By Dr. Kathleen Ruddy

There can be many causes for lumps in breasts. Just because you find a lump, it does not always mean that you have cancer. The various conditions known to cause lumps in breasts are typically benign and can be treated by a doctor. In more serious cases, a lump could be a sign of breast cancer. No matter your age, you should always have a lump looked at by a doctor in order to rule out something serious so you can begin treatment as soon as possible. Below you’ll find some common causes for lumps in breasts.

Fibrocystic Changes

Fibrocystic changes can occur in one or both breasts. They normally occur in the upper and outer areas of the breast. When you’re experiencing fibrocystic changes, you may feel a thickening or fullness of the fibrous tissue that surrounds your glands. Common lumps, or fibroadenomas, typically will happen during the reproductive years and are less likely to occur in postmenopausal women. These lumps will feel rubbery and movable.


Cysts can occur in many different parts of the body. Breast cysts occur most often in a woman’s body right before or during her period. The cyst will normally feel tender for a few days and then it will go away on its own. If you find that the cyst lasts for a long period of time or becomes larger, you should see a doctor.


According to the American Cancer Society, 39,510 people died due to breast cancer and breast cancer complications in 2012.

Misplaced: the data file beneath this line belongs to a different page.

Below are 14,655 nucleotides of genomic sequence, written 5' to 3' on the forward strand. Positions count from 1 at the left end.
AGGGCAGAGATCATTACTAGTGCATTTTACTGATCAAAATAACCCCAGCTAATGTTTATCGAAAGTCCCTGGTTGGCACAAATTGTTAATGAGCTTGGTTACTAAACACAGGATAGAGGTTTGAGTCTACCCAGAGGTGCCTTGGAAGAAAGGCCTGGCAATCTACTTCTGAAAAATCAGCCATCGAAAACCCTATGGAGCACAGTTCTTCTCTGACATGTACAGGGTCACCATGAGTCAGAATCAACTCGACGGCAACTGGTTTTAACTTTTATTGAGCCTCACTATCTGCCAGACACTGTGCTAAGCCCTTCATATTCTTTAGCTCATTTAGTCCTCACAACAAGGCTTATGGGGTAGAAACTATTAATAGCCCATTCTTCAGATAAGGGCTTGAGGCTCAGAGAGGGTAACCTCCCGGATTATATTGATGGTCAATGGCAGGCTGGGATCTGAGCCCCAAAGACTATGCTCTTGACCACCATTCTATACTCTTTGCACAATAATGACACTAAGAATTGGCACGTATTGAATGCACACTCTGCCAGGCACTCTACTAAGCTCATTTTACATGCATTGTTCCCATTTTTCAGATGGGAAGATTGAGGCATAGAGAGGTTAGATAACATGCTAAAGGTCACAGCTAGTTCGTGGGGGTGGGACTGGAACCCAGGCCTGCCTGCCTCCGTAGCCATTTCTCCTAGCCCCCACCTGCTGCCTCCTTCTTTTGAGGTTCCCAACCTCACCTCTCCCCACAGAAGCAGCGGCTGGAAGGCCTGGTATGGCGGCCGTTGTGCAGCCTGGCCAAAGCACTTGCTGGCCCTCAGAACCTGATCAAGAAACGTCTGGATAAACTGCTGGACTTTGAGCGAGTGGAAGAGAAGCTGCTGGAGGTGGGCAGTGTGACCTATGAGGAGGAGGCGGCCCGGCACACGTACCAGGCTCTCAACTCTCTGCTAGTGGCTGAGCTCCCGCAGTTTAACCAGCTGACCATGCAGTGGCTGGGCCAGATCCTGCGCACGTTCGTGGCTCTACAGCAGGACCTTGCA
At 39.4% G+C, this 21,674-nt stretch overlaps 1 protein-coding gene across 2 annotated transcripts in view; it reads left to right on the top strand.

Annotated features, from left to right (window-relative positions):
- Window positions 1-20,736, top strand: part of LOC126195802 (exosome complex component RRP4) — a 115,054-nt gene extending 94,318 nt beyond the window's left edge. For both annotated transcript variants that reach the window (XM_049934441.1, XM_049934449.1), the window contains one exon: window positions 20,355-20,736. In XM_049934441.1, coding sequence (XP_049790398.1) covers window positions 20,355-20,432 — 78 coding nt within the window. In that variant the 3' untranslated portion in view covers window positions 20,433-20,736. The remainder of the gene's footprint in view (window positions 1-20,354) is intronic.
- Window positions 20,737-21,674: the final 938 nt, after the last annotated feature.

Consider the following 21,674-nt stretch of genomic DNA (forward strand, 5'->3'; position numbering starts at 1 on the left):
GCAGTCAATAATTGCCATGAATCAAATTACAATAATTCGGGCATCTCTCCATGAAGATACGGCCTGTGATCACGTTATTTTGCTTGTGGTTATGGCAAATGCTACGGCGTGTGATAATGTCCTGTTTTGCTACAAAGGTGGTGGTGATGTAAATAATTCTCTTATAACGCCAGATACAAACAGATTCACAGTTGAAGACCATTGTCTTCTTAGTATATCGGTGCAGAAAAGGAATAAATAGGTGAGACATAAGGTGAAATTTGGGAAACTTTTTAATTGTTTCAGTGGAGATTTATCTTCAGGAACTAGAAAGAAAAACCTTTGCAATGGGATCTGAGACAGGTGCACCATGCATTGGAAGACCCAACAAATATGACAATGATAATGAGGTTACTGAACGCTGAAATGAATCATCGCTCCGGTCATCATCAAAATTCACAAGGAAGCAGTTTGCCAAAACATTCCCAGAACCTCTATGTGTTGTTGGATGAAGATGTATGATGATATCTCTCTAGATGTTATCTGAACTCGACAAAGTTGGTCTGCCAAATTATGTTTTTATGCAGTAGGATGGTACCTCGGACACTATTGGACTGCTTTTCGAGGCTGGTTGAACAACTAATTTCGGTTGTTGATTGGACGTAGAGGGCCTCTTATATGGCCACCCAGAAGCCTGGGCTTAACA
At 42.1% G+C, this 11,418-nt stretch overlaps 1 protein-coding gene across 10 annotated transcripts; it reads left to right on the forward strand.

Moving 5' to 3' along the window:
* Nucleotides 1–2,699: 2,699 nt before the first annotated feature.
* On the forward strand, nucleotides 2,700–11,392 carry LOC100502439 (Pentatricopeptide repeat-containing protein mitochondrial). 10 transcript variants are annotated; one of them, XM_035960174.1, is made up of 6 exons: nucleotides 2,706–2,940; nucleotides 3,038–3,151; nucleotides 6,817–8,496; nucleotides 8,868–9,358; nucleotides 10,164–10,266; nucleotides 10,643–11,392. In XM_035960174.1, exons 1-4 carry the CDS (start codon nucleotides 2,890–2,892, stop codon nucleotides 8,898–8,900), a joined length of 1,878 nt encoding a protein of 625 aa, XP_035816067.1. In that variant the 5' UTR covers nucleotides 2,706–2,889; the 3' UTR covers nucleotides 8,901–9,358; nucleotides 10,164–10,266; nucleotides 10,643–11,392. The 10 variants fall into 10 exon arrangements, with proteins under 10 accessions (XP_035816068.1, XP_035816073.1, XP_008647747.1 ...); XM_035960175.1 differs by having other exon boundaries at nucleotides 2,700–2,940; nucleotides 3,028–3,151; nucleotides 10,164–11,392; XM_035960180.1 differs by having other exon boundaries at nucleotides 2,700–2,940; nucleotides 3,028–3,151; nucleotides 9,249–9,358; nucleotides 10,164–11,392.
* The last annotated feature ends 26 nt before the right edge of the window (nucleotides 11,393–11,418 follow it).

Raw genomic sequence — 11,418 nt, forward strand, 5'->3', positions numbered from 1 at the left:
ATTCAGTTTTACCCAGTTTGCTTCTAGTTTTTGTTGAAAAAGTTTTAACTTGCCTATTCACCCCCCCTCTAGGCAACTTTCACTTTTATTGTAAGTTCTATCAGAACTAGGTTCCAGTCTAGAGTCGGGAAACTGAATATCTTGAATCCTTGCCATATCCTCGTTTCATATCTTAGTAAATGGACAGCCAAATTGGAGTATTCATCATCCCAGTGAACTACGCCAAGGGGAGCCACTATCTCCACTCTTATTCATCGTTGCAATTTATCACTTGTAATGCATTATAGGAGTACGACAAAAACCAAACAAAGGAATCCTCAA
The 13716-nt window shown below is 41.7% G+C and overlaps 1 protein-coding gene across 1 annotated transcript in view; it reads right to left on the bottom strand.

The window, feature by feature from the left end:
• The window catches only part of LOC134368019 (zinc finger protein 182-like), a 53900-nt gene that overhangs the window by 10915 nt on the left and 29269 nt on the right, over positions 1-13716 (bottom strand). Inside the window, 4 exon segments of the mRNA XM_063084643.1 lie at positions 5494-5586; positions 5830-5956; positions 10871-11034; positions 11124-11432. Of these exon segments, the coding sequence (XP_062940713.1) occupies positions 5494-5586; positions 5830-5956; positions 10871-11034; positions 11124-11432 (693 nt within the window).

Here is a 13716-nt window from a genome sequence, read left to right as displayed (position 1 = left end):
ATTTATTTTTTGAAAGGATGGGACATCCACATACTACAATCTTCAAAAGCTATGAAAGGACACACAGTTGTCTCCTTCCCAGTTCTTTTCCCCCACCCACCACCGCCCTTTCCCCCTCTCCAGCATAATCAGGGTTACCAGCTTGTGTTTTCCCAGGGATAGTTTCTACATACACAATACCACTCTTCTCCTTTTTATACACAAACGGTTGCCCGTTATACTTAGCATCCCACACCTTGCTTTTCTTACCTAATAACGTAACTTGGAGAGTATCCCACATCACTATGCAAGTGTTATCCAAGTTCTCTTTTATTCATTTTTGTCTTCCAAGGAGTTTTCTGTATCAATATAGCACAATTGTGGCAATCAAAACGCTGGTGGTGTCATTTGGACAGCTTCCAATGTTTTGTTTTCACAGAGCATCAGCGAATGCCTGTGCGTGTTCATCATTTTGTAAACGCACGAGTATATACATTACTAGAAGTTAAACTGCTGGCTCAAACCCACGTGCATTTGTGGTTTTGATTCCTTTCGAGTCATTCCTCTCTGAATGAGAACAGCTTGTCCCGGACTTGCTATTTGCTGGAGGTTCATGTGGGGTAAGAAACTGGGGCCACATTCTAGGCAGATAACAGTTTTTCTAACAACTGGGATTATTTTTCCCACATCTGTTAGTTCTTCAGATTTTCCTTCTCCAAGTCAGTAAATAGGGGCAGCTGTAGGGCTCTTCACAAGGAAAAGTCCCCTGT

Duct Ectasia

Duct ectasia is a common condition in women of premenopausal age. This condition occurs when glands in the breast become blocked or clogged. One symptom of this condition includes having a lump appear in the breast. The lump is typically caused by a thickening of the clogged duct. Many times this can be treated by applying warm compresses to the breast.

Breast Cancer

Unfortunately, some lumps may be cancerous. Breast cancer is usually associated with factors such as age and genetics. In most cases, breast cancer occurs in women over the age of 40. In order to increase your chances of finding it early, you should begin self breast exams as early as your 20s and begin getting annual mammograms once you turn 40.


Mastitis is an infection that happens in the breast tissue. It will typically result in breast pain and swelling, and it will be warm to the touch. This condition is most common in women who are breastfeeding or have just recently given birth. Since this is an infection, you’ll want to see a doctor to receive an oral antibiotic.

Finding lumps in your breasts can be a frightening experience. There are many causes for lumps, however. It’s extremely important to pay a visit to your doctor if you find a lump, especially if you’re over the age of 40 or have a family history of breast cancer. In most cases lumps in breasts are not going to be a major cause for alarm, but it’s always better to air on the side of caution.

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